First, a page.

Listen to Diane Saunders speak about ash fungus genomics and crowdsourcing on BBC Radio 4. See also BBC News - Ash fungus genetic code unravelled http://bbc.in/ZkqY1N

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GigaScience: Crowdsourcing genomic analyses of ash and ash dieback -- power to the people (2013)

GigaScience: Crowdsourcing genomic analyses of ash and ash dieback -- power to the people (2013) | Publications | Scoop.it

Ash dieback is a devastating fungal disease of ash trees that has swept across Europe and recently reached the UK. This emergent pathogen has received little study in the past and its effect threatens to overwhelm the ash populations. In response to this we have produced some initial genomics datasets and taken the unusual step of releasing them to the scientific for analysis without first performing our own. In this manner we hope to 'crowdsource' analyses and bring the expertise of the community to bear on this problem as quickly as possible. Our data has been released through our website at oadb.tsl.ac.uk and a public GitHub repository.

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OpenAshDieBack » How useful is the AT1 assembly? (2012)

OpenAshDieBack » How useful is the AT1 assembly? (2012) | Publications | Scoop.it
Chalara ash dieback was first confirmed in the natural environment in the UK in late autumn based on samples from Ashwellthorpe Wood near Norwich. We decided early on in this project that speed would be a critical driver given the emergency nature of the problem. We decided that we should generate genetic sequences as rapidly as possible, release them to the community, and prompt the crowdsourcing exercise we have been publicizing since Friday.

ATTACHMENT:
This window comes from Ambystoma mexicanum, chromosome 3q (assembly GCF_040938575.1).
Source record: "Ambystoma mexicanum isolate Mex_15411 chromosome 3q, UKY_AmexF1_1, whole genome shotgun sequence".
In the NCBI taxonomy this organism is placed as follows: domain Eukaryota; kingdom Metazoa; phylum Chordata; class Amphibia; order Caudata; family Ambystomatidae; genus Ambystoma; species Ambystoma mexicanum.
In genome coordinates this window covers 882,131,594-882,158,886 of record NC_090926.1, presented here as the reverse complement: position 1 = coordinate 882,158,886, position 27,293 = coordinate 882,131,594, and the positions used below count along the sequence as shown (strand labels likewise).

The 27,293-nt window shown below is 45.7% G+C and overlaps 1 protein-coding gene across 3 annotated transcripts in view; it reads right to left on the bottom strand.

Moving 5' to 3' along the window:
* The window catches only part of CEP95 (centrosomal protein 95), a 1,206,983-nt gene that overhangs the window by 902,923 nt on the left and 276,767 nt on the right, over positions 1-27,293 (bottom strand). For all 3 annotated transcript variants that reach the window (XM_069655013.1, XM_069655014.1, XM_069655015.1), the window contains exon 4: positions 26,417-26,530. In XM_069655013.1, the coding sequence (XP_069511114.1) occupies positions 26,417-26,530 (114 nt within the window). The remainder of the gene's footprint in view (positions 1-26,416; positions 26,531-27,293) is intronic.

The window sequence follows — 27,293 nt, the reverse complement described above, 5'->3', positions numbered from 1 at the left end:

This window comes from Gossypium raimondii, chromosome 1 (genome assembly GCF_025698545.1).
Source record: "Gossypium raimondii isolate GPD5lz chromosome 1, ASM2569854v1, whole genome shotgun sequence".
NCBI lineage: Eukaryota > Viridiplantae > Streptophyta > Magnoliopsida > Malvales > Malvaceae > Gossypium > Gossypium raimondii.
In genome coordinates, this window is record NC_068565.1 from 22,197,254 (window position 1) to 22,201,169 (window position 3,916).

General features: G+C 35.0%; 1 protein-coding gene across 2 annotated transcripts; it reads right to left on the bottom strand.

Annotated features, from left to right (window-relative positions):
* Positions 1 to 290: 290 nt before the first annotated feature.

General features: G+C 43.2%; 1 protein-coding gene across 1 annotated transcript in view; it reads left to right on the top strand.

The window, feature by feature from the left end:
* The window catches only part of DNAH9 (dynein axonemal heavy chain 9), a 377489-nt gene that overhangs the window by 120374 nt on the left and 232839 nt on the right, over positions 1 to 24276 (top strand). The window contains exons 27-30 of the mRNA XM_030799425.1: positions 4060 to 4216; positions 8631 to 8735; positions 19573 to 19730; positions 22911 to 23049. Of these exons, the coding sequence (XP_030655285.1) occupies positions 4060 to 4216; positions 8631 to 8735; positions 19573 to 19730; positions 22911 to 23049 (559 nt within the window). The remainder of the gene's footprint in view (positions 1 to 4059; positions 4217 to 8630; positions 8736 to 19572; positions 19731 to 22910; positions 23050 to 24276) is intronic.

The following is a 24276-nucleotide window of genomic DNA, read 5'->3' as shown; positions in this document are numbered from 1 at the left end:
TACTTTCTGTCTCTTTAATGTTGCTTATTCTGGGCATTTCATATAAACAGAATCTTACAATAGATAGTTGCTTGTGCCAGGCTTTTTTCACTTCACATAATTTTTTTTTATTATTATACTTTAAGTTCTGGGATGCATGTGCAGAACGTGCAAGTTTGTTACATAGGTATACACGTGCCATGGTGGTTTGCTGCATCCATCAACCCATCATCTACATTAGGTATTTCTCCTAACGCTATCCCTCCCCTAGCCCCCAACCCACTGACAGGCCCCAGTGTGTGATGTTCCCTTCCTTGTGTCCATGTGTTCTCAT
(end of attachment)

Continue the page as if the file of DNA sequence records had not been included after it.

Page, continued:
The normal procedure would be to culture the pathogen and sequence the genome and transcriptome from cultured material and controlled laboratory infections. Here, we decided to take the unusual step of directly sequencing the “interaction transcriptome” of a lesion dissected from an infected ash twig. This was the most rapid way to proceed to generate useful information without proceeding through standard laboratory culturing. This is the shortest route from the wood to the sequencer to the computer. The question that many of you must be asking is how useful is this data? This post addresses this question and summarizes the preliminary analyses that the TSL team has produced.
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Freddy Monteiro's comment, December 17, 2012 5:06 AM
This is such a wonderful initiative. Definitively one more proof that science can be open to the public and to other scientists. One more prove that in situations like this, collaborative efforts are much worthwhile than competitive ones ! Thank's for sharing
Kamoun Lab @ TSL's comment, December 17, 2012 6:38 AM
Thanks much Freddy! OpenSource Biology Rules!
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MPMI: Single amino acid mutations in the potato immune receptor R3a expand response to Phytophthora effectors (2014)

MPMI: Single amino acid mutations in the potato immune receptor R3a expand response to Phytophthora effectors (2014) | Publications | Scoop.it